Since 1996, PsyMetrics has been a developer of assessments designed to measure those skills, abilities, competencies and behavioral characteristics critical for elite performance.
Our assessments have been administered to millions of individuals worldwide. Our content has been integrated and sold under private label partnerships by some of the most respected assessment companies in the world.Learn More
"iApplicants has been affiliated with PsyMetrics for over a decade. PsyMetrics’ testing content has proven to be a winner with our clients contributing both to our sales growth and new customer acquisitions.
PsyMetrics’ assessments were invaluable in helping us screen 400+ candidates within a 2 week period. We are very pleased with the quality of the candidates that resulted from the assessment process.
PsyMetrics has been our assessment vendor going on 5 years. Their unique ability to mix and match assessment content based on job requirements has been invaluable in helping us hire better quality candidates across multiple jobs and locations.
Founded on Industrial Psychology principles, we utilize the latest in data analytics to ensure every PsyMetrics test predicts future job performance. Learn More
A test (for the purposes of our discussion) is a standardized device used to measure an individual’s skills, abilities, knowledge, competencies, intellectual capacity, personality characteristics and/or interests.
When compared to other selection methods such as the job interview, reference checks, experience and academic achievement, professionally developed and validated tests have been shown to be the best predictors of job performance. More specifically, ability tests have been found to be four times more effective than the typical job interview in predicting future job success.
Tests can serve many purposes within today’s highly competitive organizations. Those organizations that hire and retain the best individuals will have a marked advantage over the competition and that is why the use of pre-employment testing continues to increase. Talent Board's recent Candidate Experience Research reports that 82 percent of companies are using some form of pre-employment assessment. And this percentage continues to grow year to year.
The question should be, “How can companies afford not to use tests?” The use of tests in business has a great deal of advantages over using the traditional job interview alone or other commonly used selection procedures. When you use tests to evaluate applicants, you are comparing “apples to apples.” Tests ask the same questions of everyone. So you can compare each applicant on exactly the same skill sets, dispositions and behavioral characteristics. The use of tests affords the human resource professional the opportunity to ask a great deal of job-related questions in a relatively short amount of time making tests much more efficient than any other hiring method. Skills tests allow you to test for skills that cannot be measured during the interview. Appropriately developed tests do not ask biased or illegal questions. Tests allow the applicant’s answers to be compared to the responses of hundreds or even thousands of other test takers that have taken the test under the same standardized conditions. And maybe most importantly, professionally developed tests, like the PsyMetrics EPS, have been developed based on scientific research that shows they are, in fact, predictive of future job performance. There are no other selection methods that can make all of these claims. When combined with the job interview, work history, reference checks and other screening methods, tests can significantly increase your ability to identify applicants who will succeed and be top performers within your organization.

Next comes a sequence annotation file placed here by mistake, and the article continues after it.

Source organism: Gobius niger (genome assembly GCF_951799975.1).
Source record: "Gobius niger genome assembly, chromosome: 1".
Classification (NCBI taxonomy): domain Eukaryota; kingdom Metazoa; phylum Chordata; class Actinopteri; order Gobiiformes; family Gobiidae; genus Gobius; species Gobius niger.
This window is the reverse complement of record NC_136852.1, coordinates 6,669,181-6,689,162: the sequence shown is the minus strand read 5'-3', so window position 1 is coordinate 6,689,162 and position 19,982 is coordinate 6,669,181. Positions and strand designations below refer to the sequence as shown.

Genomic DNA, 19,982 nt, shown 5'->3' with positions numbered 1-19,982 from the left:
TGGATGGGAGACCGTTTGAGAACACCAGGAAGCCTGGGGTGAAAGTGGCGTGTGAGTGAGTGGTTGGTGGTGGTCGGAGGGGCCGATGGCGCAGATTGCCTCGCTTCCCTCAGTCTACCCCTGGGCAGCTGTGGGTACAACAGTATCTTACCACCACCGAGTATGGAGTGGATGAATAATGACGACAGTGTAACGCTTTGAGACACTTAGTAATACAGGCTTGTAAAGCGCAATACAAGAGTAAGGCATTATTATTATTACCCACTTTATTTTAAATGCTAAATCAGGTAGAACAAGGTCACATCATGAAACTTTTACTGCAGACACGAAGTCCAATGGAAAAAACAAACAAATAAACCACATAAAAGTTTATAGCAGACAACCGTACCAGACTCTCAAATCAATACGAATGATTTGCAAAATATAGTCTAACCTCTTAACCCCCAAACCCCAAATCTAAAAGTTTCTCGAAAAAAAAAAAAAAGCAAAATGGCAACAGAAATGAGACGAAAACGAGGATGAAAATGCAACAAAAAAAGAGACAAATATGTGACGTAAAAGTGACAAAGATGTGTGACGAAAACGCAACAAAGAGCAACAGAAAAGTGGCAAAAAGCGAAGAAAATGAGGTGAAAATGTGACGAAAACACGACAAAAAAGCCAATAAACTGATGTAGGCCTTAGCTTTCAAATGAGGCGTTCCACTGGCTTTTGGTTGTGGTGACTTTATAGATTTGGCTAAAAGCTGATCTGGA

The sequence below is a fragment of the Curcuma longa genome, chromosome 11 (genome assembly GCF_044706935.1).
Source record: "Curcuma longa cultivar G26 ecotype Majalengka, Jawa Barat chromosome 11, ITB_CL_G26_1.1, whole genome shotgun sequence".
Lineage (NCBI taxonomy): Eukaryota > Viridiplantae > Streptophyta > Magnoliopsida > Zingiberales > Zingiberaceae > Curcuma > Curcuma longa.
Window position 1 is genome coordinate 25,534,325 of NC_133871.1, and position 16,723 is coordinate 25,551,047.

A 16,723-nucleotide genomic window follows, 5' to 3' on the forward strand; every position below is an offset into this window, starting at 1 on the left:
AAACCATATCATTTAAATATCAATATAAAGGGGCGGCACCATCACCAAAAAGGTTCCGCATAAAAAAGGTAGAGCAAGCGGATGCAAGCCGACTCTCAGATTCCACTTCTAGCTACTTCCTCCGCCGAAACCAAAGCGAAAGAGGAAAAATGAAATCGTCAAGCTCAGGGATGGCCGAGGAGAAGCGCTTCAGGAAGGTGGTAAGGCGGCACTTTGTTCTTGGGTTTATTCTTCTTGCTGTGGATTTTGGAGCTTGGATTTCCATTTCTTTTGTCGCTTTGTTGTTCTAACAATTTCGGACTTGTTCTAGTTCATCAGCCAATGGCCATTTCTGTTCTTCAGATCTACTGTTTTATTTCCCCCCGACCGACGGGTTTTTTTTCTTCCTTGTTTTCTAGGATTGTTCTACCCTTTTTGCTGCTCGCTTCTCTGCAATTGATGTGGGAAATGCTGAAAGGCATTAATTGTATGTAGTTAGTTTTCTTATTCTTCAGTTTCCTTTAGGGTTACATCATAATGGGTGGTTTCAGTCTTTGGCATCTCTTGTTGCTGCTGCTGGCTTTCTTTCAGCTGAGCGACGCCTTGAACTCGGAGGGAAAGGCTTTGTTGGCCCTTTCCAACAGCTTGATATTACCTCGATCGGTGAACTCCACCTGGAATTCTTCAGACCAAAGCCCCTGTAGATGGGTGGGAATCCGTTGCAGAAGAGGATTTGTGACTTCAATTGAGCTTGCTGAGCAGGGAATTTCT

Effectively screening potential employees is an organization’s ethical responsibility. An effective pre-employment testing program can go a long way in ensuring a safe, productive and satisfying working environment. Testing is a cost effective, efficient and effective means of identifying conscientious, top performing employees who will contribute to the safety and productivity of your organization.
During the selection process, tests can help identify job applicants who have the competencies and dispositions that are required of the position being filled.
Pre-employment tests generally focus on four areas: cognitive abilities (e.g., problem solving, spatial reasoning, mathematical ability), job-related personality characteristics (e.g., service orientation, self-confidence, conscientiousness), interests (e.g., investigative, artistic, social interests) and skills (computer literacy, software application skills, typing). Assessing applicants on only one or two of these areas can lead to an incomplete picture of the applicant. By using tests that measure job-related attributes, employers can assess the applicant’s suitability for the job and can then select those who are most likely to result in the best fit for the job, work group and organization.
Tests are an important component of achieving the proper fit between the job applicant and the job. Matching the right employee to the right job leads to increased employee satisfaction, increased productivity and reduced employee turnover.